Posted on: October 07, 2015in Blog
How to Remove False Positives From Proximity Searches
This post explains how to reduce the number of false positives returned in your keyword search results by using these customizable dtSearch operators.
Counsel conducting discovery often need to remove false positives from their search hits through the use of exclusion criteria. This is typically the case when a search term hits on words contained in an email footer. The NOT W/ or the AND NOT dtSearch operators can be used to exclude most false positives. For example, if we are searching for the word privileged, we can use privileged NOT w/1 “This message is privileged and confidential.” However, other cases can be much more difficult.
Learn how to optimize your keyword search terms with proven best practices and expert tips in this 4-week course.
Consider the following hypothetical case. Suppose your client is a milk company and they want to search an employee’s email account for any correspondence regarding price skimming. A search for skim* W/15 price yields too many false positives that reference skim milk instead of price skimming. You might consider using (skim W/15 price) AND NOT milk, however, this construction is over-exclusive and would filter out documents that discuss both price skimming and skim milk. You might also be tempted to use the following invalid construction:
INVALID SEARCH: (skim* NOT W/3 milk) W/15 (price)
Though the above search may appear to return your intended search hits, a NOT W/ proximity operator should not be nested within an additional W/ proximity operator because this results in unclear search syntax and an inaccurate set of search hits. The above string may only return a partial list of hits instead of the full population of hits responsive to your discovery request. Additionally, there is a chance the above string will return a handful of documents that are completely outside the intended search criteria. A more accurate method of discovering our responsive documents will combine the following two search formulas:
CERTAIN HITS: (skim* W/15 price) AND NOT (skim* W/3 milk)
- AND -
POTENTIAL HITS: (skim* NOT W/3 milk) AND (skim* W/15 price) AND (skim* W/3 milk)
The Certain Hits search string will return a subset of documents that meet our search criteria without returning any of the false positives that reference milk. The Potential Hits string will return additional documents meeting our search criteria as well as a limited number of false positives. In the first search above, we verify that skim* is near price and that milk is not near skim*. These hits meet our criteria and we can prioritize for review. In the second search above, we verify a document has the word skim* without milk nearby and we verify that an instance of skim* is within 15 words of price. However, if this document also contains the phrase skim* near milk somewhere in the document, then we cannot be sure which instance of skim is actually falling within 15 words of price. Only a careful review of each document in the Potential Hits group will determine whether or not it is a false positive. Alternatively, you may want to return all potential and certain hits in one search, and that string is below:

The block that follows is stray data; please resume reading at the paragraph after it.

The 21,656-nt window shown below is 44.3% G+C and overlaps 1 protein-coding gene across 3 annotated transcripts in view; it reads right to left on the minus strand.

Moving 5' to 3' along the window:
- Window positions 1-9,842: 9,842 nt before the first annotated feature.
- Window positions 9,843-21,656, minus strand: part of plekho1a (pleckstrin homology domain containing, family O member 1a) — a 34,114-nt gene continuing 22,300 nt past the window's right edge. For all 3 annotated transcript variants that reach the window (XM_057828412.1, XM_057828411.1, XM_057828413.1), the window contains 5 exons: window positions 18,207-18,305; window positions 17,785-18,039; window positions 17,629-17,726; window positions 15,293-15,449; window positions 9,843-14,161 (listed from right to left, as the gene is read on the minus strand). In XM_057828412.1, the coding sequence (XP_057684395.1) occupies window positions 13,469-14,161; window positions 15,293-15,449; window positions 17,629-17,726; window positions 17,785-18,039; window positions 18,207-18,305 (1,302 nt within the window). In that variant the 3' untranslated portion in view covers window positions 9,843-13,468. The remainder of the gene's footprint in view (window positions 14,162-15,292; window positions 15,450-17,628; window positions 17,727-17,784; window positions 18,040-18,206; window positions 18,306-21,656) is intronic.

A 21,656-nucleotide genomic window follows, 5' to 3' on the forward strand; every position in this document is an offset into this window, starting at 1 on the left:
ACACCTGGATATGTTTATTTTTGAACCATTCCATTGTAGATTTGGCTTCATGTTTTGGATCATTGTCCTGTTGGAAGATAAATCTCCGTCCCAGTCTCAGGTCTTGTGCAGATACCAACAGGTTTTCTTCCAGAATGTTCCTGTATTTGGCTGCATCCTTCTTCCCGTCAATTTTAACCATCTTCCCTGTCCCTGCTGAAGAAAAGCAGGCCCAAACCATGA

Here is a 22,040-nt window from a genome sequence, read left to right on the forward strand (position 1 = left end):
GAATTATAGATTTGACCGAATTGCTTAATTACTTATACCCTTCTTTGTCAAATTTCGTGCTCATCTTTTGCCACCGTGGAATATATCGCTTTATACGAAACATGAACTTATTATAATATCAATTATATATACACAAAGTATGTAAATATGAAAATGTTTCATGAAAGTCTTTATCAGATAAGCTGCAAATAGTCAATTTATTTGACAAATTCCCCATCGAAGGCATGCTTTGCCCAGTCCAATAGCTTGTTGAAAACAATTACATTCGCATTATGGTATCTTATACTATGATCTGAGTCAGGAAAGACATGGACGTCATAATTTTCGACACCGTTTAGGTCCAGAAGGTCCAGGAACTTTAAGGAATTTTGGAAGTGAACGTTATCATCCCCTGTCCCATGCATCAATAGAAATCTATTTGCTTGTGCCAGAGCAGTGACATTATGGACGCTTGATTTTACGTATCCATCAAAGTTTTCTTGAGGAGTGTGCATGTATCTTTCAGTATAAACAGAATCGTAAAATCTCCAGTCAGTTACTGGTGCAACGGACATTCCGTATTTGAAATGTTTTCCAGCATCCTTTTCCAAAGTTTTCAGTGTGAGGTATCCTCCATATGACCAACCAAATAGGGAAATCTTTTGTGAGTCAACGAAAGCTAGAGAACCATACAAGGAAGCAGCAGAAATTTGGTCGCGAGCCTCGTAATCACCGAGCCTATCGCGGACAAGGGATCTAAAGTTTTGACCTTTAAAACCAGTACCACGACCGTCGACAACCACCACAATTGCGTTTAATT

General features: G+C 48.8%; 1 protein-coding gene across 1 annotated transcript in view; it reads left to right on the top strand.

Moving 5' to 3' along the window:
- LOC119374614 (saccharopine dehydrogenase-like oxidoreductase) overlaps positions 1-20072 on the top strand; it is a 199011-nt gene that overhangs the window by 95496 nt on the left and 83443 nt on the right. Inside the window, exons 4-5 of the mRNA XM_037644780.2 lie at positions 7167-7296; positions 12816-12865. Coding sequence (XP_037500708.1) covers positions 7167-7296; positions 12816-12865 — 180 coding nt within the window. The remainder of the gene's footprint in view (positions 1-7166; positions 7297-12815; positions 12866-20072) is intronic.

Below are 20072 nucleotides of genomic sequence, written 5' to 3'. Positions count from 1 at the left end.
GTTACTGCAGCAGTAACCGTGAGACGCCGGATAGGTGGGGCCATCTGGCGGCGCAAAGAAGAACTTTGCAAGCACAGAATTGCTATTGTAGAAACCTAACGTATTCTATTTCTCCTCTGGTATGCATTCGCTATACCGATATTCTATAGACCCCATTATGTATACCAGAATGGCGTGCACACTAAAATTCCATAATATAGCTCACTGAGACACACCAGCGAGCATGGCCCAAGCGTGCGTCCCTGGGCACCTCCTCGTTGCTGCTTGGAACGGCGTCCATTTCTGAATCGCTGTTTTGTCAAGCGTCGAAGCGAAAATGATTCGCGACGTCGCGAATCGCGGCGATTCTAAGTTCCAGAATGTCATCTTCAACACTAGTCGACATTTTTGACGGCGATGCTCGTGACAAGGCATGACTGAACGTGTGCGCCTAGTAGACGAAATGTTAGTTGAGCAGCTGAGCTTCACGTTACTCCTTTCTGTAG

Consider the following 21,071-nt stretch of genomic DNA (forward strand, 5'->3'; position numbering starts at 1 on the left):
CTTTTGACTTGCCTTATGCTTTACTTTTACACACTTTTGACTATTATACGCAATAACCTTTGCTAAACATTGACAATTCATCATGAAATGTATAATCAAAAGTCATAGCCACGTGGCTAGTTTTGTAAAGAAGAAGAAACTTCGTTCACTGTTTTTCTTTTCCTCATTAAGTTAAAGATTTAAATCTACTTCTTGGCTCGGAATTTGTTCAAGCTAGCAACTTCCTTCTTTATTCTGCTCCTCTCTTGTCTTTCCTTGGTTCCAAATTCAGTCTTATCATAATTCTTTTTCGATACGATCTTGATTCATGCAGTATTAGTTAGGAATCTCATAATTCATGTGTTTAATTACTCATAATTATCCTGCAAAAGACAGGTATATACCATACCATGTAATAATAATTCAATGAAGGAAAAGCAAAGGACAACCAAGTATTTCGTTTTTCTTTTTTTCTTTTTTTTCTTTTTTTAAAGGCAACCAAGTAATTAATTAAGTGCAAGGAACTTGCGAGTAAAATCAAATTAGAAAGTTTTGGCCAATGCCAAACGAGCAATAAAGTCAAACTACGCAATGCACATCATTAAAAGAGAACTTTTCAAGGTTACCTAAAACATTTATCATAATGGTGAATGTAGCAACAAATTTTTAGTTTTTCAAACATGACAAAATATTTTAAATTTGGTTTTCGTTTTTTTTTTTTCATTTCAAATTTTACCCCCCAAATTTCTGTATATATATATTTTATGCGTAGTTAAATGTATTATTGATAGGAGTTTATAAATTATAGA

ALL CERTAIN AND POTENTIAL HITS: (skim* NOT W/3 milk) AND (skim* W/15 price)
The above case is certainly an exception but highlights the need to intimately understand how different dtSearch operators function together and where problems can arise. As advanced as today’s search tools are, they do not always throw errors when search terms contain invalid syntax. If there’s any doubt how a search term is functioning, it’s always best to have an industry expert assist with formatting and testing search terms. Included below is a resource for your personal use, each string is substituted with generic placeholders that can be modified with terms specific to your search.
D4 Weekly eDiscovery Outlook
Power your eDiscovery intellect with our weekly newsletter.
Posted December 01, 2016
How to Handle Salesforce ESI Discovery Requests
Posted November 24, 2016
Managed Document Review: What it is and How it Benefits You
Posted November 17, 2016
25 Predictive Coding and Analytics Definitions for eDiscovery
Posted November 14, 2016
Innoxcell Annual Symposium 2016 | New York City
Posted November 10, 2016
Who Determines eDiscovery Requirements for ESI Production?
Posted November 03, 2016
Social Media and Mobile Device Data Collection and Defensibility [On-Demand Webinar]
Posted November 03, 2016
What Predictive Coding Court Rulings Can Teach Us
Posted October 27, 2016
Unplugged: What China’s Internet and Data Restrictions Mean for U.S. Companies and China’s Economy
Posted October 20, 2016
3 Areas of Focus When Migrating Data to a New Document Review Tool
Posted October 13, 2016
3 Best Practices for eDiscovery Custodian Interviews